LETTER: NPA’s Investigating Directorate upgrade will not fix flaws

by | Jul 25, 2023 | Chapter 9, General | 0 comments

The announcement by justice minister Ronald Lamola that the cabinet intends publishing draft legislation concerning its plan to upgrade the National Prosecuting Authority’s (NPA’s) Investigating Directorate is unfortunate.

It will be unconstitutional in any new ordinary law the plan spawns, won’t even remotely implement the binding Glenister criteria set by the courts in the litigation fought in that name, and certainly won’t efficiently and effectively address the rife corruption still at large in SA.

The courts require anticorruption machinery of state that is independent and secure in tenure of office.

None of the leaders of the prosecution service has served a full term of office; it is under the “final responsibility” of the minister, and its purse strings are pulled by his director-general.

Continuing to locate the “new” Investigating Directorate within the NPA will not address its constitutional flaws.

The role of the Hawks, as legislated, will have to be revisited and vast resources will still be needed to address the backlog of corruption cases, more than a decade long and growing fast.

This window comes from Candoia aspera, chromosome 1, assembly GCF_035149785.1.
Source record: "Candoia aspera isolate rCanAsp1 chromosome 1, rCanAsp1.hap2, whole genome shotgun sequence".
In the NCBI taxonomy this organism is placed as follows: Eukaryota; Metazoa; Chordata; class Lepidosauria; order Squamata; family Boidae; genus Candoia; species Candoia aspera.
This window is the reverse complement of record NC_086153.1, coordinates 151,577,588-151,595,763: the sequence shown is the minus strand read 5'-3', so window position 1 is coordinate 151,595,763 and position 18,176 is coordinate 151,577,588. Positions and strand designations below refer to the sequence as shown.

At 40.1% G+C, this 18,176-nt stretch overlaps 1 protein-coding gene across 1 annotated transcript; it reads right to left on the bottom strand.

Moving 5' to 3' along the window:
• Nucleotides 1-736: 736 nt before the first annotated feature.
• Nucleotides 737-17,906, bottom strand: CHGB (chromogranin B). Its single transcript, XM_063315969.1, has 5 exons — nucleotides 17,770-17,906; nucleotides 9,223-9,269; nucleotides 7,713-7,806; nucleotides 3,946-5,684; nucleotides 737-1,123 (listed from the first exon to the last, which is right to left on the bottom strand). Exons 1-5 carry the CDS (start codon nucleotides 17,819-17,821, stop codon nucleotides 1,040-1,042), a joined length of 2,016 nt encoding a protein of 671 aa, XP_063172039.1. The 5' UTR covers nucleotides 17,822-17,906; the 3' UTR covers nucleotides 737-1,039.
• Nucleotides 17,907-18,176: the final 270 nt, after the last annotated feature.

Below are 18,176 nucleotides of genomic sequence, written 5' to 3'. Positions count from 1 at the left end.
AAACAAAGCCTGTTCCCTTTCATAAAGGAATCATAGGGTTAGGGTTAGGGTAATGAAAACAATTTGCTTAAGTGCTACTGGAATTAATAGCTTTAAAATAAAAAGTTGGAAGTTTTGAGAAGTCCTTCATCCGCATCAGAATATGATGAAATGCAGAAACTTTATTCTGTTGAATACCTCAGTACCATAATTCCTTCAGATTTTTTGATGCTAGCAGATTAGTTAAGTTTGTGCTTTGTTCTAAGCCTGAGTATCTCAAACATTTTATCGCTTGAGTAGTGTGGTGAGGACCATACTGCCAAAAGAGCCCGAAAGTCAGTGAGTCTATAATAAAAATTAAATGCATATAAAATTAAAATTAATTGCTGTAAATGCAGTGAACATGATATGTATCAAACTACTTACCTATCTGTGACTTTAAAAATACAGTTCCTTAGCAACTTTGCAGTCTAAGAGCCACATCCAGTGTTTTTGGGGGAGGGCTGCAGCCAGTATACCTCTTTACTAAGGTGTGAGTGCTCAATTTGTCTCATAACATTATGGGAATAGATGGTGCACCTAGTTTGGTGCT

The Investigating Directorate has proved itself incapable of addressing as simple a case as Bheki Cele’s involvement in those two notorious 2010 World Cup police HQ leases. Yes, 2010 — involving only two transactions and one co-accused! What a shameful illustration of hegemonic ANC control in action.

Lamola has not even bothered to get National Anti-Corruption Advisory Council buy-in for his plan, nor has he waited for the very relevant report its chair has promised to publish before the next elections.

He intends taking the country down a cul de sac, assuming his plan is not just a pre-election ploy. He should be stopped by the justice portfolio committee, which supports the more radical and constitutionally compliant reform announced by the DA — a chapter nine anticorruption commission.

Parliamentary oversight in action — at long last — can and should kybosh Lamola’s plans. So could well-directed public interest litigation. Does Luthuli House know that the minister’s plan, whether real or tactical, sabotages its electoral hopes?

Paul Hoffman SC

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